Spiritual Teachers

The Use and Abuse of Teachers
By Shawn Nevins

                     
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Let us say you find a living spiritual teacher. Someone you feel is authentic. Now what do you do? Do you sit at their feet and try to absorb some etheric "presence" you hope is emanating from them? Do you ask every question that pops in your head? Do you wait for them to give you a blessing or hand you the sacred robe and bowl? Do you sit at their feet and take copious notes, listening attentively, hoping they will speak the secret formula to end all suffering? The best teachers will point you in a direction and show you how to walk. Your job is to listen and to learn by doing.

You can accumulate knowledge from a teacher. Not knowledge about your true being, but knowledge as to how to discover your true being. Those who believe they discovered knowledge about their being from the words of a teacher are merely memorizing information. You know nothing until you experience. Some teachers provide methods to help you find your own answers. This is knowledge given to you to use. Use it. Try it. Don't just theorize about it. Use their methods, but adapt them to your personality.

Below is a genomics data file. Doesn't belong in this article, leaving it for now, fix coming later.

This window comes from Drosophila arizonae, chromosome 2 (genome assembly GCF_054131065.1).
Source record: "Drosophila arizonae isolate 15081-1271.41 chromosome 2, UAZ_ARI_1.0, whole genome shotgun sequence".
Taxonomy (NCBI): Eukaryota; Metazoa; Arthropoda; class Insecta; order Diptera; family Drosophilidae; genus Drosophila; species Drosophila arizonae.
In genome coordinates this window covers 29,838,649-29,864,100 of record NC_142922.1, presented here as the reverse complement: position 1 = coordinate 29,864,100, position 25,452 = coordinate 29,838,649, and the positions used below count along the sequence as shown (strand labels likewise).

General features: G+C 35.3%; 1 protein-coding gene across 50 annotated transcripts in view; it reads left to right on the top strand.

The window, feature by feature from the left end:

When the opportunity arises to ask questions, ask them. Don't be shy. Your shyness is fear. Be willing to ask what haunts you. Ask questions about your self and not the nature of the Absolute, God, and Heaven. The nature of such is best explained in silence. Ask about methods you have tried. Tell your successes and failures. Be willing to expose your ignorance. Secrets bind you to the mind. Open your mouth wide and let the teacher swallow your ignorance. From your ignorance will arise courage.

Don't be lazy. Read what the teacher writes. This saves time wasted in asking what is already answered. Come prepared and take notes. Come wanting answers. Your half-heartedness is a delusion. In your heart is determination. Don't waste your time learning the details of your teacher's life. No need to write a biography. It is good to know that, like you, he was a person with weaknesses. That is reason enough for hope.

Some teachers use silence in their teaching. In that case, don't spend all your time asking questions. Be quiet in their presence and pay attention to their being. In silence, truth is unveiled. Don't project. The profundity, the depths, the great unknown you feel is in you. You and the teacher are one, but this must be felt and not intellectualized.

At times, you will grow angry and critical of your teacher. Study this. Your negativity is a projection of your frustration at your inability to act with 100% commitment. Your anger is your frustration with your limited life, your lack of progress, and your lack of earnestness. Your criticism is your habitual way of life attempting to preserve itself – your ego fearing change.

Always default to your gut feeling, your highest light, and your purest intuition. Don't let the teacher's advice overrule what you feel in your heart. You may discover you were wrong, but that is the only way you will develop the ability to find your path. That you must do, for the teacher cannot lead you all the way. The journey's end is within you.

Reprinted from The TAT Forum (March, 2002)


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